to at least one (1) month pay or to at least one (1) month pay for every year
of service, whichever is higher. In case of retrenchment to prevent losses
and in cases of closure or cessation of operations of establishment or
undertaking not due to serious business losses or financial reverses, the
separation pay shall be equivalent to at least one (1) month pay or at least
one-half (1/2) month pay for every year of service, whichever is higher. A
fraction of at least six (6) months shall be considered as one (1) whole year.

Thus, retrenchment is a valid exercise of management prerogative subject to the strict


requirements set by jurisprudence, to wit:

(1) That the retrenchment is reasonably necessary and likely to prevent


business losses which, if already incurred, are not merely de minimis, but
substantial, serious, actual and real, or if only expected, are reasonably
imminent as perceived objectively and in good faith by the employer;

(2) That the employer served written notice both to the employees and to the
Department of Labor and Employment at least one month prior to the
intended date of retrenchment;

(3) That the employer pays the retrenched employees separation pay
equivalent to one month pay or at least month pay for every year of
service, whichever is higher;

(4) That the employer exercises its prerogative to retrench employees in


good faith for the advancement of its interest and not to defeat or circumvent
the employees' right to security of tenure; and

(5) That the employer used fair and reasonable criteria in ascertaining who
would be dismissed and who would be retained among the employees, such
as status, x x x efficiency, seniority, physical fitness, age, and financial
hardship for certain workers.

Applying the above-stated requisites for a valid retrenchment in the case at bar, it is
apparent that the first, fourth and fifth requirements were complied with by
respondents employer. However, the second and third requisites were absent
when Petrocon terminated the services of respondent.

2) Yes. The primary reason for respondents termination is lack of work project specifically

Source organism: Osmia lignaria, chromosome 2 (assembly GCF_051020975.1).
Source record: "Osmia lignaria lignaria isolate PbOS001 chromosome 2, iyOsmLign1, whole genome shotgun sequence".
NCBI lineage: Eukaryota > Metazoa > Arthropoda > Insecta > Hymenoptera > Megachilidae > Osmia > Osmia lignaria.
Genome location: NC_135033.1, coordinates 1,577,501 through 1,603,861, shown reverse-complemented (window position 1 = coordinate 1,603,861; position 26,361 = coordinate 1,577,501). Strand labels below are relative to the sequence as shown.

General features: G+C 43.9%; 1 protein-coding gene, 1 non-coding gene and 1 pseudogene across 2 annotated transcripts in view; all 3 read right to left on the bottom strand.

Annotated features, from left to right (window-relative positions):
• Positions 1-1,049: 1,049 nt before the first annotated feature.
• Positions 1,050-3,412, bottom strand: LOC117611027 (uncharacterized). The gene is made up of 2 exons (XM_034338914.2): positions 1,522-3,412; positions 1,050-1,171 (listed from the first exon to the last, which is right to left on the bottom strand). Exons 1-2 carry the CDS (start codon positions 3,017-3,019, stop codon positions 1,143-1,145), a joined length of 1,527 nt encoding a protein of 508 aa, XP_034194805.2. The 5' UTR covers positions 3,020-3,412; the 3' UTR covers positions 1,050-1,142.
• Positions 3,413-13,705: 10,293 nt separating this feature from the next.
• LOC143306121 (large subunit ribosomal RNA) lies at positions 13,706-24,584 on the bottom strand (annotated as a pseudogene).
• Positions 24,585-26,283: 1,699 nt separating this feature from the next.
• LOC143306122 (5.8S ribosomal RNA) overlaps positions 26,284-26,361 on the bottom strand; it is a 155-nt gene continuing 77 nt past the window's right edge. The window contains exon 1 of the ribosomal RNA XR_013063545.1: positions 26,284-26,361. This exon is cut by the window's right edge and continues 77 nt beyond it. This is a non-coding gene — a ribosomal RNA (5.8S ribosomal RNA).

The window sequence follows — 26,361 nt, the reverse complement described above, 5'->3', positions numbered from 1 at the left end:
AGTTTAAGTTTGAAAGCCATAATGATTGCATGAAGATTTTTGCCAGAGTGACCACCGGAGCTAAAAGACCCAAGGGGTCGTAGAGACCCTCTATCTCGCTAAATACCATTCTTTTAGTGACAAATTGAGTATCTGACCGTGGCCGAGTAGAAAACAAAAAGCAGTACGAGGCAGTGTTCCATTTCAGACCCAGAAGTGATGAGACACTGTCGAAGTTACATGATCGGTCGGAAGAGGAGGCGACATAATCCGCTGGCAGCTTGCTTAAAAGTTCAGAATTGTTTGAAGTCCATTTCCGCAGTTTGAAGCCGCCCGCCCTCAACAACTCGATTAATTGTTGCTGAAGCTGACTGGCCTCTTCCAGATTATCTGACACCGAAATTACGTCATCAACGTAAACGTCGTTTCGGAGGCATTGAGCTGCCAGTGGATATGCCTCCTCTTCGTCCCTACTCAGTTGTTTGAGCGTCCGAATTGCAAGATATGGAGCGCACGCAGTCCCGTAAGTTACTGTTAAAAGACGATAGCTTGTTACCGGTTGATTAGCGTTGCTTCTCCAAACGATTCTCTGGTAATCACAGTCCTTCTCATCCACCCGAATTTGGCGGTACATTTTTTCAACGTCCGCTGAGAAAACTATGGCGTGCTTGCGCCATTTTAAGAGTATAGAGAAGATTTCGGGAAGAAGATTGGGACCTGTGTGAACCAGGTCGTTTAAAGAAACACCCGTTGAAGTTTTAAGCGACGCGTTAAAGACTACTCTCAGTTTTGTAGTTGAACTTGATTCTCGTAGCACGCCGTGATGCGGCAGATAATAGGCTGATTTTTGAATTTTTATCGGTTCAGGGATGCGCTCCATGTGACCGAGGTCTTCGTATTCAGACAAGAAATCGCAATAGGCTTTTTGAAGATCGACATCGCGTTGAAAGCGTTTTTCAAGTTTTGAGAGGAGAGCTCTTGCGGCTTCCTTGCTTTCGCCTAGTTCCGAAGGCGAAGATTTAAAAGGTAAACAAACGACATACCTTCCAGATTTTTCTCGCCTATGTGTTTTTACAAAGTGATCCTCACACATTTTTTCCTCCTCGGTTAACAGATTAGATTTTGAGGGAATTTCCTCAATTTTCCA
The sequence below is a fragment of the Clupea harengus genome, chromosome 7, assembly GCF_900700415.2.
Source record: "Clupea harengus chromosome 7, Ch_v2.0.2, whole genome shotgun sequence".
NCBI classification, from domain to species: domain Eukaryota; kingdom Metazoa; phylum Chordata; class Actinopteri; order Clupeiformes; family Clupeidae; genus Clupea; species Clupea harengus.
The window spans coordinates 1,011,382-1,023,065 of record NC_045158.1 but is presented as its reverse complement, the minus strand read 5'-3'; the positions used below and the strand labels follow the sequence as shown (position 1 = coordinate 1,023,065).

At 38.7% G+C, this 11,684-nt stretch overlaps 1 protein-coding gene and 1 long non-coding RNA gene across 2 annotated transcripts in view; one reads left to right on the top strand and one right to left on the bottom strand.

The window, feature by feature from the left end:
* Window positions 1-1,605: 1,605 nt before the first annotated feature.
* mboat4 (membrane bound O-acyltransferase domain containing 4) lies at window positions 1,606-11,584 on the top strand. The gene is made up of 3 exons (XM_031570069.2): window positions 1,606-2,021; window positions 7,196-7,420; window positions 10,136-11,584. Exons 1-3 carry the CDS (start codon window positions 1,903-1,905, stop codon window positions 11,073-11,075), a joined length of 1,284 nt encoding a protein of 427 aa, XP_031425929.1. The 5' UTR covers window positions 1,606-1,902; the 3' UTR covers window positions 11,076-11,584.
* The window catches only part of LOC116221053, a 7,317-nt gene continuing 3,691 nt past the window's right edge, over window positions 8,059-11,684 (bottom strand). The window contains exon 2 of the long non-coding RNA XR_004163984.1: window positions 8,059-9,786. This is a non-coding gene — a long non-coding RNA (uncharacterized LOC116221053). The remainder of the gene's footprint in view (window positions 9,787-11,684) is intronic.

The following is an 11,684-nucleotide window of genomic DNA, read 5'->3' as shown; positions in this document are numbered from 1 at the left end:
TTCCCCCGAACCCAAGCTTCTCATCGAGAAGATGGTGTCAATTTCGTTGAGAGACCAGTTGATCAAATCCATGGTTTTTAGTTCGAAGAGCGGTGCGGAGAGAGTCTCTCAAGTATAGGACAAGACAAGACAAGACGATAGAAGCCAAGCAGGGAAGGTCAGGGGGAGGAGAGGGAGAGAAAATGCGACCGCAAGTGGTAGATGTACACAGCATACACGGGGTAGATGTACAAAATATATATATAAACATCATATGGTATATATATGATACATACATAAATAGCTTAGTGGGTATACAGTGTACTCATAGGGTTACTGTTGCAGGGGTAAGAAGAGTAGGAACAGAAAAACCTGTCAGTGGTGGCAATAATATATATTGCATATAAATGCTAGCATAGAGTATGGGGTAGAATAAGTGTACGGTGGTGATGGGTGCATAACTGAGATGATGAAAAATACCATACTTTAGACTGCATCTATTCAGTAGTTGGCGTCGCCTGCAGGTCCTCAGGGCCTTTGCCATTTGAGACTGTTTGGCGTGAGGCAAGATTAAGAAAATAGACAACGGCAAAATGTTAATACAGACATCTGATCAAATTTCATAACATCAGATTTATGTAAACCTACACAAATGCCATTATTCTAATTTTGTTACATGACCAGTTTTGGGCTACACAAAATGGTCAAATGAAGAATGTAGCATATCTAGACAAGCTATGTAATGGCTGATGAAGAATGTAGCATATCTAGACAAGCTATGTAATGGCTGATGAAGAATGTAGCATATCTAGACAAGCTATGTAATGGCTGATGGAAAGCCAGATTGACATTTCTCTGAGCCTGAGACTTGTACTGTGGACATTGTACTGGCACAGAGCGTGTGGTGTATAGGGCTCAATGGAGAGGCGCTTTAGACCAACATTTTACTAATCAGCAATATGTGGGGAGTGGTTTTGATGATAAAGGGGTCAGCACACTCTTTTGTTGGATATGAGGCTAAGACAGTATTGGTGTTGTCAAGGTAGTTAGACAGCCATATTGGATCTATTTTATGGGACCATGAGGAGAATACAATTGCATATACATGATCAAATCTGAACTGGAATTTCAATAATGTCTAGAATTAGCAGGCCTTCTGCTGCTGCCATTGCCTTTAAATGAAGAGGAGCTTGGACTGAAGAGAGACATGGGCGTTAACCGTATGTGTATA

related to his expertise as piping designer. Due to the highly specialized nature of
Logartas job, we find that the availability of work and number of allocated man-hours for
pipeline projects are sufficient and reasonable criteria in determining who would be
dismissed and who would be retained among the employees.

The list of terminated employees submitted by Petrocon, shows that other employees,
with the same designation as Logartas (Piping Designer II), were also
dismissed. Terminated, too, were employees designated as Piping Designer I and Piping
Designer. Hence, employees whose job designation involves pipeline works were without
bias terminated.

3) No. Respondent is entitled to the payment of his separation pay. However, this Court
disagrees with the conclusion of the Labor Arbiter, the NLRC and the CA, that respondent
should be paid his separation pay in accordance with the provision of Section 10 of R.A.
No. 8042. A plain reading of the said provision clearly reveals that it applies only to an
illegally dismissed overseas contract worker or a worker dismissed from overseas
employment without just, valid or authorized cause, the pertinent portion of which
provides:

Sec. 10. Money Claims. x x x In case of termination of overseas


employment without just, valid or authorized cause as defined by law or
contract, x x x
In the case at bar, notwithstanding the fact that respondents termination from his
employment was procedurally infirm, having not complied with the notice requirement,
nevertheless the same remains to be for a just, valid and authorized cause, i.e.,
retrenchment as a valid exercise of management prerogative. To stress, despite the
employers failure to comply with the one-month notice to the DOLE prior to respondents
termination, it is only a procedural infirmity which does not render the retrenchment illegal

It is Article 283 of the Labor Code and not Section 10 of R.A. No. 8042 that is
controlling. Thus, respondent is entitled to payment of separation pay equivalent to one
(1) month pay, or at least one-half (1/2) month pay for every year of service, whichever is
higher. Petition denied.
6) Polyfoam-RGC International vs. Concepcion

G.R. No. 172349


June 13, 2012

Subject Matter: Contractor or Subcontracting, Employer-Employee


Relationship, Illegal Dismissal

Facts: Respondent filed a Complaint for illegal dismissal, non-payment of wages,


premium pay for rest day, separation pay, service incentive leave pay, 13 th month pay,
damages, and attorneys fees against Polyfoam and Ms. Natividad Cheng
(Cheng). Respondent alleged that he was hired by Polyfoam as an all-around factory
worker and served as such for almost six years. On January 14, 2000, he allegedly
discovered that his time card was not in the rack and was later informed by the security
guard that he could no longer punch his time card. When he protested to his supervisor,
the latter allegedly told him that the management decided to dismiss him due to an
infraction of a company rule. Cheng, the companys manager, also refused to face
him. Respondents counsel later wrote a letter to Polyfoams manager requesting that
respondent be re-admitted to work, but the request remained unheeded prompting the
latter to file the complaint for illegal dismissal.

Gramaje filed a Motion for Intervention claiming to be the real employer of